Imagine that in five to ten years the Pine River is clean, healthy and great amounts of e-Coli are a thing of the past. The first stage has already begun. Michigan’s Department of Environmental Quality has approved funding to complete the Upper Pine River Watershed Management (clean up) plan, according to Julie Spencer, Gratiot County Conservation District Administrator. The actual clean up will be several years in the making - and a large amount of grant money will be needed, she said.
On the night before Monday’s solar eclipse, Alma College Chemistry Professor Melissa Strait plans on camping out. “I will be in Madras, Oregon in the path of totality,” she said. “I have rented a parking space and will have my food with me. I will be sleeping the night before in my car.”She said that all hotel rooms had been sold out for a year and any rooms available within driving distance were charging about $2,000 a night.
Nobody’s expecting a Zombie Apocalypse in Gratiot County anytime soon, but possibilities somewhat short of that may be included in its planning for disasters. Gratiot, in conjunction with the Federal Emergency Management Agency, is about to begin its emergency planning that covers all manner of possible catastrophes that could befall the county.
Muck Rack makes it simple to find people, tweets, or articles that mention any name, keyword, company, hashtag etc. We've compiled this guide to help you make the most of your search.
Selecting a term
Start searching tweets, articles from media outlets, articles mentioned in tweets, journalists'
names, titles and bios with some suggested searches:
Companies or Topics (e.g. iPhone, Microsoft)
Phrases (e.g. "cloud computing") — use quotes to keep the terms together
Twitter handles (e.g. @username) — returns those who have mentioned or replied to
Names (e.g. "David Pogue")
Hashtags (e.g. #sxsw, #london2012)
Bio details (e.g. vegan, Olympics, father)
Muck Rack's Advanced Search allows for many boolean operators.
Find results that mention multiple specified terms, use AND or
+. For example, ensure each result contains both Elon Musk and Mark Zuckerberg by
searching Obama AND Romney or Obama + Romney.
Use the operators OR or , to broaden your search when you'd like either of
multiple terms to appear in results. (This is the default behavior of our search when no operators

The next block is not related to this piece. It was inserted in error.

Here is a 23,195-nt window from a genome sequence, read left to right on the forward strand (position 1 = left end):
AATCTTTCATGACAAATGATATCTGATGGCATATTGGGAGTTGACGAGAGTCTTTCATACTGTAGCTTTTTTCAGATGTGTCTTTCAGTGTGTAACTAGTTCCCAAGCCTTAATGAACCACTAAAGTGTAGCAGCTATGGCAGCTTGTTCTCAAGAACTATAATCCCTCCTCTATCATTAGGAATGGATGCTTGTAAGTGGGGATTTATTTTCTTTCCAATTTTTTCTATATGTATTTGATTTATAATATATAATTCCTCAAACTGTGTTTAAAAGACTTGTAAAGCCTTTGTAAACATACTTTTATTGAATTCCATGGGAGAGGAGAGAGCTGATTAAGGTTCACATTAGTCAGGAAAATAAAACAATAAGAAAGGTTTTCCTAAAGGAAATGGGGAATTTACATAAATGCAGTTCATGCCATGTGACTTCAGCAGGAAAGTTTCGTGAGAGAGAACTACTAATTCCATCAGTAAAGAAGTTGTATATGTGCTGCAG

are used.) For example, search for democrat OR republican to find results that refer to
Democrats and/or Republicans.
Use NOT or - to subtract results from your search. For
example, searching Disney will yield results about the Walt Disney Company as well as Walt Disney
World Resort. To exclude mentions of Disney World, search for Disney -World or Disney
When using one of these operators with a phrase, enclose it in quotation marks. For example, you can
find results about smartphones excluding Apple's iPhone 4S by searching smartphone -"iPhone
Exact case matching or punctuation
If you're searching for a brand name or keyword that relies on specific punctuation marks or capitalization, you can
find results that match your exact query by adding matchcase: before the keyword you're searching for, like matchcase:E*TRADE .
Use parentheses to separate multiple
boolean phrases. For example, to find journalists talking about having fun in Disney World or
Disneyland, search for ("disney world" OR disneyland) AND fun.
An asterisk can be used to search for any variation of a root word truncated by the asterisk. For example, searching for admin* will return results for administrator, administration, administer, administered, etc.
A near operator is an AND operator where you can control the distance between the words. You can vary the distance the near operation uses by adding a forward slash and number (between 0-99) such as strawberries NEAR/10 "whipped cream", which means the strawberries must exist within 10 words of "whipped cream".